I don’t even know why a postseason patch would be applied to an article of the uniform that won’t be used during the game. But I suppose if anyone sees these before the game, that will embed in their minds to get one. After all, applying a patch to anything makes it a new product, right?

Last year, MLB added the postseason patch to caps for the first time ever. This year, they’re adding postseason patches to the jerseys. What’s next? Postseason patches to the batting helmets? Wait, maybe they’re already doing that. Either way, their new marketing ploy is here and I bet someone will buy it. It’s not really new, but it’s different enough where you might think about getting it.

Bud Selig to retire as MLB’s commissioner in 2015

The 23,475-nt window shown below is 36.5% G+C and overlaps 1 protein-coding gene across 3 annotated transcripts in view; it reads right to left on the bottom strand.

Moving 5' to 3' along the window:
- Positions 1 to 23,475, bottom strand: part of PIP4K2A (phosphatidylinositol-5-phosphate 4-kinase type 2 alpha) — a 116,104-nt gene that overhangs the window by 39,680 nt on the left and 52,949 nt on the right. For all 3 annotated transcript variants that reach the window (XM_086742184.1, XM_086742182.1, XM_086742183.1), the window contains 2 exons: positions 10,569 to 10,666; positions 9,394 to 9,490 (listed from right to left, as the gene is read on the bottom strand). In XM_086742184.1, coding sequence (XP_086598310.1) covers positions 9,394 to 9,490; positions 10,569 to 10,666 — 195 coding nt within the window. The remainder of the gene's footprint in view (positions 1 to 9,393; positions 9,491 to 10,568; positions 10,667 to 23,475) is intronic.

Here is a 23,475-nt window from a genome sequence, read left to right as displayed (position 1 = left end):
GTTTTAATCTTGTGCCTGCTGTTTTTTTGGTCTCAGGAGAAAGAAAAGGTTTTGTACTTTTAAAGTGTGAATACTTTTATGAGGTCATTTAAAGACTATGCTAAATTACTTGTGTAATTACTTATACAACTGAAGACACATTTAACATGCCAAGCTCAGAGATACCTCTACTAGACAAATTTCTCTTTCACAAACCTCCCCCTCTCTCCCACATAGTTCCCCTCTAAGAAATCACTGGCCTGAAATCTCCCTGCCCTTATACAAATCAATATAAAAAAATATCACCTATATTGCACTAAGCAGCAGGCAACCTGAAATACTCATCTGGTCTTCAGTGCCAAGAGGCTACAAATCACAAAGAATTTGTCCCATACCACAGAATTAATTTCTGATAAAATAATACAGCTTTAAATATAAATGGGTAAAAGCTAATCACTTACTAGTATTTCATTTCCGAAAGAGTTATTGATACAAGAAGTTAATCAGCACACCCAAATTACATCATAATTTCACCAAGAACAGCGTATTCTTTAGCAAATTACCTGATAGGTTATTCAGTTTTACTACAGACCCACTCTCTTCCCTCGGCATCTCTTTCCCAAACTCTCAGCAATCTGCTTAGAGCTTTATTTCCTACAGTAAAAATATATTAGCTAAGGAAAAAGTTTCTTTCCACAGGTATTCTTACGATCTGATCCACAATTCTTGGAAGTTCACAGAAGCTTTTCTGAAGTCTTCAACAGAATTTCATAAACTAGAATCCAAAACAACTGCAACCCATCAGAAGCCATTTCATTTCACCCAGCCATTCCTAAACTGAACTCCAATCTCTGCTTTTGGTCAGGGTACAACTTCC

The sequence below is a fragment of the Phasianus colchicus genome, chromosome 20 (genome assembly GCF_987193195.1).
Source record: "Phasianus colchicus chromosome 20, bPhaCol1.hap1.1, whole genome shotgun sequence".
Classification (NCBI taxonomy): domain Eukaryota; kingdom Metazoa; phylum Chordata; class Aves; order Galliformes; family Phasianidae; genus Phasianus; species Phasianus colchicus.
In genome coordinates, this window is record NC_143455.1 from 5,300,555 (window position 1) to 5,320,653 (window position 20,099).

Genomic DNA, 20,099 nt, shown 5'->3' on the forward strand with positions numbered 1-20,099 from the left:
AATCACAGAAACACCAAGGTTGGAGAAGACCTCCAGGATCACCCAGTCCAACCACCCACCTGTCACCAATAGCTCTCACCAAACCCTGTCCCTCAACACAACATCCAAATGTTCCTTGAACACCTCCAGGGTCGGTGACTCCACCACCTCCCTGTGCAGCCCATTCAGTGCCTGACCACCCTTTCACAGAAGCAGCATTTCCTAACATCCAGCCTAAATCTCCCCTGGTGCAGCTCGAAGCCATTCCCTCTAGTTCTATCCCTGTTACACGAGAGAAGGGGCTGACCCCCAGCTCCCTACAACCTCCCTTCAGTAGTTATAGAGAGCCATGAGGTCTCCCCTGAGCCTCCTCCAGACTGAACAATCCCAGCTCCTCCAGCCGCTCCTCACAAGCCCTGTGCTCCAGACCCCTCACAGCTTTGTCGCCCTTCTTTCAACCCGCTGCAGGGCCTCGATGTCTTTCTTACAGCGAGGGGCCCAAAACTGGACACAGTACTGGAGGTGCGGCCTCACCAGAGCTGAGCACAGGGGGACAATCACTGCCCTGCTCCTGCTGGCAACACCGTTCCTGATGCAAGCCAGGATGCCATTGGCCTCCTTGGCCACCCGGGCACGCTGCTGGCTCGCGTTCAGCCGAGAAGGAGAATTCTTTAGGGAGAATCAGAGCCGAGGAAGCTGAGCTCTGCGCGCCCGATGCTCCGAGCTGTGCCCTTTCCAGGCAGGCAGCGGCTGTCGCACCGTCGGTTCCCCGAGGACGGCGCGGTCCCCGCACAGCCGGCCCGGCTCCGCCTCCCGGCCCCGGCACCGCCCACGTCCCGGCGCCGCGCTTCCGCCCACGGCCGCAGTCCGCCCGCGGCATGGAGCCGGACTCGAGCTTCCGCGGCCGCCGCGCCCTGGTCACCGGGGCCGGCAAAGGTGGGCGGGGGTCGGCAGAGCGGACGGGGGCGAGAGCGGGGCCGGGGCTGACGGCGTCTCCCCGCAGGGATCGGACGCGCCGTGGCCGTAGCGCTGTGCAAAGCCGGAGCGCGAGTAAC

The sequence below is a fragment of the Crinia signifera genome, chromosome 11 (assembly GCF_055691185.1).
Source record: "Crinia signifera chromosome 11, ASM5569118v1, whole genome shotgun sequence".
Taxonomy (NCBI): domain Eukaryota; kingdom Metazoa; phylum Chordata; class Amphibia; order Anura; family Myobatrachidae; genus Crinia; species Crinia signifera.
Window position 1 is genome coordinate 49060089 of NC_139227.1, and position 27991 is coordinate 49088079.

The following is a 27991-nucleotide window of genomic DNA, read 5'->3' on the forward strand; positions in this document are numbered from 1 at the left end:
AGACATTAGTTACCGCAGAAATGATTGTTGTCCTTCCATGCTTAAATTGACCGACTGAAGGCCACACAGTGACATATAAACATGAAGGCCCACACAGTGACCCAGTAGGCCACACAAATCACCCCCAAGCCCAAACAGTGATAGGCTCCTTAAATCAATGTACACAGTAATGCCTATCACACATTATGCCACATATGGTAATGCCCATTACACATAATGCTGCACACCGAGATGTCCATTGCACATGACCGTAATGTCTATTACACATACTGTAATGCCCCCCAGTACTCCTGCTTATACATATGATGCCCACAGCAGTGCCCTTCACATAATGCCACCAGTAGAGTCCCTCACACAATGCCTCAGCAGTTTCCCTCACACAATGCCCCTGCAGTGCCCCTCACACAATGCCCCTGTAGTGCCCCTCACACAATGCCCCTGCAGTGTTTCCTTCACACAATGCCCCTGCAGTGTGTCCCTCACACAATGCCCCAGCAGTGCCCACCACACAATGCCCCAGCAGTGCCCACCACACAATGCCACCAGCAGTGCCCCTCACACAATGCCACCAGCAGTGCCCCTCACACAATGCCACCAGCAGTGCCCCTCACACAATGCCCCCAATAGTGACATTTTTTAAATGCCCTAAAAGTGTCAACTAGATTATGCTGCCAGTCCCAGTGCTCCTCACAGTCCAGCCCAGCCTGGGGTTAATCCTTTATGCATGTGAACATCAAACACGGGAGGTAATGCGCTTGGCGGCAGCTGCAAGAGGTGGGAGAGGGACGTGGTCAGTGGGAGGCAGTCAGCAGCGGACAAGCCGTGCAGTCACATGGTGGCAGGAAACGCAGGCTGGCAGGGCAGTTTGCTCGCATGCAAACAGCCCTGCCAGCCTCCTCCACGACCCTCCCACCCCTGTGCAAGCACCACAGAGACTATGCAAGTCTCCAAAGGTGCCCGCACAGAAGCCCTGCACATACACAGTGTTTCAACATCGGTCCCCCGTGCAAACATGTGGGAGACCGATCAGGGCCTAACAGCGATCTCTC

When I found out the news, I did a little dance. This is what I have been waiting for.

This isn’t to say that I don’t like Bud Selig. I think he was a decent commissioner, but wasn’t anything worth praising. He gave us Interleague Play, which I think was nice and his expansion of the playoffs is starting to grow on me. However, as an Oakland A’s fan, his departure is welcomed.

After his “blue ribbon” committee to solve the Athletics’ stadium situation continues to go nowhere, and his recent comments on calling the Coliseum a “pit,” seeing him leave is perfect. His indecision about the A’s has hurt the potential revenue and well-being of the team. The fear of rejection it seems is the reason why he has procrastinated on it.

But with his departure in 2015, that could mean one of two things for the A’s: Either Selig finally makes a decision before his tenure is up or whomever comes in as the new commissioner will have to deal with it. And if it’s the latter, I hope that new commissioner gives the A’s some help.

Until then, we’ll just wait and see if he gives the A’s an clarity on the direction of their future.

Bud Selig is retiring in 2015.